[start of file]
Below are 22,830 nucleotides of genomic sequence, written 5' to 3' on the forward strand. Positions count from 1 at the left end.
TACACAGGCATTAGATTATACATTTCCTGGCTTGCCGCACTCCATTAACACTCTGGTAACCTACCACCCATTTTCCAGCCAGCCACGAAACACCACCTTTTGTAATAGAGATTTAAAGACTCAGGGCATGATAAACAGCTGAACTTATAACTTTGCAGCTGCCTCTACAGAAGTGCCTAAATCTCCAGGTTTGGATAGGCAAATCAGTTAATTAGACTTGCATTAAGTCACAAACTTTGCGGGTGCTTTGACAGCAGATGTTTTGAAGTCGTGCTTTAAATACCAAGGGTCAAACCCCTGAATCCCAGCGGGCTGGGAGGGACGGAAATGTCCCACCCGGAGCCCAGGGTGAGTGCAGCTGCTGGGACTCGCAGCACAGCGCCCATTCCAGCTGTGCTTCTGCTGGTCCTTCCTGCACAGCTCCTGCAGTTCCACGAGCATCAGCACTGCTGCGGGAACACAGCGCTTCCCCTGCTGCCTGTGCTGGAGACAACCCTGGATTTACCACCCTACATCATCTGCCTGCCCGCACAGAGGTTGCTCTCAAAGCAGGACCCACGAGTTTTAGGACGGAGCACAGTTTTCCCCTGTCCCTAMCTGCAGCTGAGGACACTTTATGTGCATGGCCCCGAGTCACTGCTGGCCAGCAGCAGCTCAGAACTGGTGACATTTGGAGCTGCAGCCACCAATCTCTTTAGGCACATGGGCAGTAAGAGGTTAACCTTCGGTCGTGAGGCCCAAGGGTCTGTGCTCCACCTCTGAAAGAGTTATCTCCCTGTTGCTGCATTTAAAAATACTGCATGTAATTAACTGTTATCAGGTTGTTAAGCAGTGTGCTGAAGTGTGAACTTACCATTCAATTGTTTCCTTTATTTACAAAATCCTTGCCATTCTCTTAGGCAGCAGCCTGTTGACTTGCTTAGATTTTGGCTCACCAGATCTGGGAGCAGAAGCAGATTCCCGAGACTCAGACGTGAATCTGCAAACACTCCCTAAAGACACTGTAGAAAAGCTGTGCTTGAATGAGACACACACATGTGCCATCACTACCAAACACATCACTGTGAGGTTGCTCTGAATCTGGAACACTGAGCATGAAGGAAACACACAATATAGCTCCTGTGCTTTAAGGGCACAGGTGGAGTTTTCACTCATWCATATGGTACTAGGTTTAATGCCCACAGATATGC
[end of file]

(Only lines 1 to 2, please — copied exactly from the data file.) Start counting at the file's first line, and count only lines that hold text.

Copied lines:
Below are 22,830 nucleotides of genomic sequence, written 5' to 3' on the forward strand. Positions count from 1 at the left end.
TACACAGGCATTAGATTATACATTTCCTGGCTTGCCGCACTCCATTAACACTCTGGTAACCTACCACCCATTTTCCAGCCAGCCACGAAACACCACCTTTTGTAATAGAGATTTAAAGACTCAGGGCATGATAAACAGCTGAACTTATAACTTTGCAGCTGCCTCTACAGAAGTGCCTAAATCTCCAGGTTTGGATAGGCAAATCAGTTAATTAGACTTGCATTAAGTCACAAACTTTGCGGGTGCTTTGACAGCAGATGTTTTGAAGTCGTGCTTTAAATACCAAGGGTCAAACCCCTGAATCCCAGCGGGCTGGGAGGGACGGAAATGTCCCACCCGGAGCCCAGGGTGAGTGCAGCTGCTGGGACTCGCAGCACAGCGCCCATTCCAGCTGTGCTTCTGCTGGTCCTTCCTGCACAGCTCCTGCAGTTCCACGAGCATCAGCACTGCTGCGGGAACACAGCGCTTCCCCTGCTGCCTGTGCTGGAGACAACCCTGGATTTACCACCCTACATCATCTGCCTGCCCGCACAGAGGTTGCTCTCAAAGCAGGACCCACGAGTTTTAGGACGGAGCACAGTTTTCCCCTGTCCCTAMCTGCAGCTGAGGACACTTTATGTGCATGGCCCCGAGTCACTGCTGGCCAGCAGCAGCTCAGAACTGGTGACATTTGGAGCTGCAGCCACCAATCTCTTTAGGCACATGGGCAGTAAGAGGTTAACCTTCGGTCGTGAGGCCCAAGGGTCTGTGCTCCACCTCTGAAAGAGTTATCTCCCTGTTGCTGCATTTAAAAATACTGCATGTAATTAACTGTTATCAGGTTGTTAAGCAGTGTGCTGAAGTGTGAACTTACCATTCAATTGTTTCCTTTATTTACAAAATCCTTGCCATTCTCTTAGGCAGCAGCCTGTTGACTTGCTTAGATTTTGGCTCACCAGATCTGGGAGCAGAAGCAGATTCCCGAGACTCAGACGTGAATCTGCAAACACTCCCTAAAGACACTGTAGAAAAGCTGTGCTTGAATGAGACACACACATGTGCCATCACTACCAAACACATCACTGTGAGGTTGCTCTGAATCTGGAACACTGAGCATGAAGGAAACACACAATATAGCTCCTGTGCTTTAAGGGCACAGGTGGAGTTTTCACTCATWCATATGGTACTAGGTTTAATGCCCACAGATATGC